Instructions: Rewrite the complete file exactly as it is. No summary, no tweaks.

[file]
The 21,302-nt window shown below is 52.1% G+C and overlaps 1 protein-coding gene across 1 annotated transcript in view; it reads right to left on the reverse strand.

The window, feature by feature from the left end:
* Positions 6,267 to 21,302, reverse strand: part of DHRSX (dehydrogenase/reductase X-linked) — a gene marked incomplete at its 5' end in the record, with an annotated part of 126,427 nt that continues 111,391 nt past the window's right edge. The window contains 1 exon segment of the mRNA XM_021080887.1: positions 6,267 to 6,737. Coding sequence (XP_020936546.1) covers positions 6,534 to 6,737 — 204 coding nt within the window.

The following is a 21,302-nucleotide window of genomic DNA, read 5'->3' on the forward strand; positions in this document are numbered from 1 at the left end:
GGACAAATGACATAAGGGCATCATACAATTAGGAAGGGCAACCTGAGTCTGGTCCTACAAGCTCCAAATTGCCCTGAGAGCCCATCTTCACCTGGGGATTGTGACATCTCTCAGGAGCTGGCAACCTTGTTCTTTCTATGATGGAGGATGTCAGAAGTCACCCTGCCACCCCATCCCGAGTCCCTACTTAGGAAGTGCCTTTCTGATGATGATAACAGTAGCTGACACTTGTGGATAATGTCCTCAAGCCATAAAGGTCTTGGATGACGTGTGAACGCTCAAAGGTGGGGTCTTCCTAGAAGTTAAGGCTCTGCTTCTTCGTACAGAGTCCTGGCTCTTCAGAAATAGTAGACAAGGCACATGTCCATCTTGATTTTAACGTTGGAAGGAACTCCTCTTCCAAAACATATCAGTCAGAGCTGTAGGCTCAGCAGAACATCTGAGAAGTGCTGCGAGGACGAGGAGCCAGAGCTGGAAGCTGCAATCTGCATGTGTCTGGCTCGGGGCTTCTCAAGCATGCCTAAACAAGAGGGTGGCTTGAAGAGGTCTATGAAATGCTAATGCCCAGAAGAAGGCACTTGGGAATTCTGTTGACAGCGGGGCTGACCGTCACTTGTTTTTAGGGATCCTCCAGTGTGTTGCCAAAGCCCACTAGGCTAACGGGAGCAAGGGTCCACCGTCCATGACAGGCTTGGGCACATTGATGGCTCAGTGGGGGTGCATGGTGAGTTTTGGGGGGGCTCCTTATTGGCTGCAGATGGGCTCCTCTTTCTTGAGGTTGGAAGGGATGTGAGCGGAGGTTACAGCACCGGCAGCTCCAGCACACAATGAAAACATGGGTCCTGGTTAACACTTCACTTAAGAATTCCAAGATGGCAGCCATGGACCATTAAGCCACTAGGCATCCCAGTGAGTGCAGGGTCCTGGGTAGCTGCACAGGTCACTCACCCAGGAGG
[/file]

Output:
The 21,302-nt window shown below is 52.1% G+C and overlaps 1 protein-coding gene across 1 annotated transcript in view; it reads right to left on the reverse strand.

The window, feature by feature from the left end:
* Positions 6,267 to 21,302, reverse strand: part of DHRSX (dehydrogenase/reductase X-linked) — a gene marked incomplete at its 5' end in the record, with an annotated part of 126,427 nt that continues 111,391 nt past the window's right edge. The window contains 1 exon segment of the mRNA XM_021080887.1: positions 6,267 to 6,737. Coding sequence (XP_020936546.1) covers positions 6,534 to 6,737 — 204 coding nt within the window.

The following is a 21,302-nucleotide window of genomic DNA, read 5'->3' on the forward strand; positions in this document are numbered from 1 at the left end:
GGACAAATGACATAAGGGCATCATACAATTAGGAAGGGCAACCTGAGTCTGGTCCTACAAGCTCCAAATTGCCCTGAGAGCCCATCTTCACCTGGGGATTGTGACATCTCTCAGGAGCTGGCAACCTTGTTCTTTCTATGATGGAGGATGTCAGAAGTCACCCTGCCACCCCATCCCGAGTCCCTACTTAGGAAGTGCCTTTCTGATGATGATAACAGTAGCTGACACTTGTGGATAATGTCCTCAAGCCATAAAGGTCTTGGATGACGTGTGAACGCTCAAAGGTGGGGTCTTCCTAGAAGTTAAGGCTCTGCTTCTTCGTACAGAGTCCTGGCTCTTCAGAAATAGTAGACAAGGCACATGTCCATCTTGATTTTAACGTTGGAAGGAACTCCTCTTCCAAAACATATCAGTCAGAGCTGTAGGCTCAGCAGAACATCTGAGAAGTGCTGCGAGGACGAGGAGCCAGAGCTGGAAGCTGCAATCTGCATGTGTCTGGCTCGGGGCTTCTCAAGCATGCCTAAACAAGAGGGTGGCTTGAAGAGGTCTATGAAATGCTAATGCCCAGAAGAAGGCACTTGGGAATTCTGTTGACAGCGGGGCTGACCGTCACTTGTTTTTAGGGATCCTCCAGTGTGTTGCCAAAGCCCACTAGGCTAACGGGAGCAAGGGTCCACCGTCCATGACAGGCTTGGGCACATTGATGGCTCAGTGGGGGTGCATGGTGAGTTTTGGGGGGGCTCCTTATTGGCTGCAGATGGGCTCCTCTTTCTTGAGGTTGGAAGGGATGTGAGCGGAGGTTACAGCACCGGCAGCTCCAGCACACAATGAAAACATGGGTCCTGGTTAACACTTCACTTAAGAATTCCAAGATGGCAGCCATGGACCATTAAGCCACTAGGCATCCCAGTGAGTGCAGGGTCCTGGGTAGCTGCACAGGTCACTCACCCAGGAGG